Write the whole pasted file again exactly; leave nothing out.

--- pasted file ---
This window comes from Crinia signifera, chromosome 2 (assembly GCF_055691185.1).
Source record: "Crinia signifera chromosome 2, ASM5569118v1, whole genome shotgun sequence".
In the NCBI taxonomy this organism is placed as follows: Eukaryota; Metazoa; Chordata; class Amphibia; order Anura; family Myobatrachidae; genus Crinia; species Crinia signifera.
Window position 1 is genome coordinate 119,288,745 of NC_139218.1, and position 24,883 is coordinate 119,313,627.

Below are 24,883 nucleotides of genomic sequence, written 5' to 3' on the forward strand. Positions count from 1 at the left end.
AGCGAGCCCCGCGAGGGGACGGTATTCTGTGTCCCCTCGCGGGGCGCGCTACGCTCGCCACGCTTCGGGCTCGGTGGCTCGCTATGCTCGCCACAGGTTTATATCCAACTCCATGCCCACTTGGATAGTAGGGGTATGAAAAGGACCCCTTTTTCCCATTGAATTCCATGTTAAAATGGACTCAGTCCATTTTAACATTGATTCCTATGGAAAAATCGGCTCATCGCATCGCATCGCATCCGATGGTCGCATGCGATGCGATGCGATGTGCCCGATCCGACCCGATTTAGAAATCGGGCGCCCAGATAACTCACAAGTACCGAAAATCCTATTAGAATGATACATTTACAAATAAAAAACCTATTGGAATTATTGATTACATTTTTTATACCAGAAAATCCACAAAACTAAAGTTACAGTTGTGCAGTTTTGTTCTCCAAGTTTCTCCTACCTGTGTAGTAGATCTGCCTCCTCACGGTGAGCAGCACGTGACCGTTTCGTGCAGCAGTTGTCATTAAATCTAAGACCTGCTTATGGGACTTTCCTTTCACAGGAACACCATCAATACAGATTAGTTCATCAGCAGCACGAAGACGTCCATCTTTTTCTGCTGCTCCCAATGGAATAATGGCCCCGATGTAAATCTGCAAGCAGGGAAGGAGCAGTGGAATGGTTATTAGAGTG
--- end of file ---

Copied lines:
This window comes from Crinia signifera, chromosome 2 (assembly GCF_055691185.1).
Source record: "Crinia signifera chromosome 2, ASM5569118v1, whole genome shotgun sequence".
In the NCBI taxonomy this organism is placed as follows: Eukaryota; Metazoa; Chordata; class Amphibia; order Anura; family Myobatrachidae; genus Crinia; species Crinia signifera.
Window position 1 is genome coordinate 119,288,745 of NC_139218.1, and position 24,883 is coordinate 119,313,627.

Below are 24,883 nucleotides of genomic sequence, written 5' to 3' on the forward strand. Positions count from 1 at the left end.
AGCGAGCCCCGCGAGGGGACGGTATTCTGTGTCCCCTCGCGGGGCGCGCTACGCTCGCCACGCTTCGGGCTCGGTGGCTCGCTATGCTCGCCACAGGTTTATATCCAACTCCATGCCCACTTGGATAGTAGGGGTATGAAAAGGACCCCTTTTTCCCATTGAATTCCATGTTAAAATGGACTCAGTCCATTTTAACATTGATTCCTATGGAAAAATCGGCTCATCGCATCGCATCGCATCCGATGGTCGCATGCGATGCGATGCGATGTGCCCGATCCGACCCGATTTAGAAATCGGGCGCCCAGATAACTCACAAGTACCGAAAATCCTATTAGAATGATACATTTACAAATAAAAAACCTATTGGAATTATTGATTACATTTTTTATACCAGAAAATCCACAAAACTAAAGTTACAGTTGTGCAGTTTTGTTCTCCAAGTTTCTCCTACCTGTGTAGTAGATCTGCCTCCTCACGGTGAGCAGCACGTGACCGTTTCGTGCAGCAGTTGTCATTAAATCTAAGACCTGCTTATGGGACTTTCCTTTCACAGGAACACCATCAATACAGATTAGTTCATCAGCAGCACGAAGACGTCCATCTTTTTCTGCTGCTCCCAATGGAATAATGGCCCCGATGTAAATCTGCAAGCAGGGAAGGAGCAGTGGAATGGTTATTAGAGTG